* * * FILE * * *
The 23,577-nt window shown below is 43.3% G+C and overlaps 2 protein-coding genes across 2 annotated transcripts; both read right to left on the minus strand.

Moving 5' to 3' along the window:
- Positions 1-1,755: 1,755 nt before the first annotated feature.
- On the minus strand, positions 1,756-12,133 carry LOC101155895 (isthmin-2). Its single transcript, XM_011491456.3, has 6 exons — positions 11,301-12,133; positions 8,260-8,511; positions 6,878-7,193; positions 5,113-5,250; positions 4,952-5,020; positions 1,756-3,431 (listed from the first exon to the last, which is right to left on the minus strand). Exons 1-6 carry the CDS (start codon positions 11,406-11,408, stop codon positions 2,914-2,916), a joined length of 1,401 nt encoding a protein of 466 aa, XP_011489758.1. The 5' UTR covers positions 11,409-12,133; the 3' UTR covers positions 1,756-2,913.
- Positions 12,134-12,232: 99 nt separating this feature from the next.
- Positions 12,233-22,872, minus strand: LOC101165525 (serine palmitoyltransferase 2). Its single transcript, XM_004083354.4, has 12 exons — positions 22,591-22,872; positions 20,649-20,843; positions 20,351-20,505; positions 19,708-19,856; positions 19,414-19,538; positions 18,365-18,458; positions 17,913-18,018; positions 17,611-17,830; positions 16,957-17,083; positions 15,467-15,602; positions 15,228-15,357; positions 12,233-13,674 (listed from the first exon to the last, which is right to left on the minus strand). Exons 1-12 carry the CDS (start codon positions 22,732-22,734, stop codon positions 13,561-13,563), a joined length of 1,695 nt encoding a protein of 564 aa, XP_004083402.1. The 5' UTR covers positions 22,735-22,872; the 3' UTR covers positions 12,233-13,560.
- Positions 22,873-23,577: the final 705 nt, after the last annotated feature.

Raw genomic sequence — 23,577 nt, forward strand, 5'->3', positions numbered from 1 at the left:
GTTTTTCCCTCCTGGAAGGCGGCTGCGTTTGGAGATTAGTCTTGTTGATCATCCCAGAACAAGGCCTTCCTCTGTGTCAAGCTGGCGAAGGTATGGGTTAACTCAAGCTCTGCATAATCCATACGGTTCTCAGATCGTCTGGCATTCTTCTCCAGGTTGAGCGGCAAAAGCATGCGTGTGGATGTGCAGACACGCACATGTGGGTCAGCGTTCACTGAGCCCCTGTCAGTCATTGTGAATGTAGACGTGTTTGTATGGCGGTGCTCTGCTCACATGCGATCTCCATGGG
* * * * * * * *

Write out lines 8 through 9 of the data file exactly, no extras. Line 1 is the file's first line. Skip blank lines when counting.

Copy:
Raw genomic sequence — 23,577 nt, forward strand, 5'->3', positions numbered from 1 at the left:
GTTTTTCCCTCCTGGAAGGCGGCTGCGTTTGGAGATTAGTCTTGTTGATCATCCCAGAACAAGGCCTTCCTCTGTGTCAAGCTGGCGAAGGTATGGGTTAACTCAAGCTCTGCATAATCCATACGGTTCTCAGATCGTCTGGCATTCTTCTCCAGGTTGAGCGGCAAAAGCATGCGTGTGGATGTGCAGACACGCACATGTGGGTCAGCGTTCACTGAGCCCCTGTCAGTCATTGTGAATGTAGACGTGTTTGTATGGCGGTGCTCTGCTCACATGCGATCTCCATGGG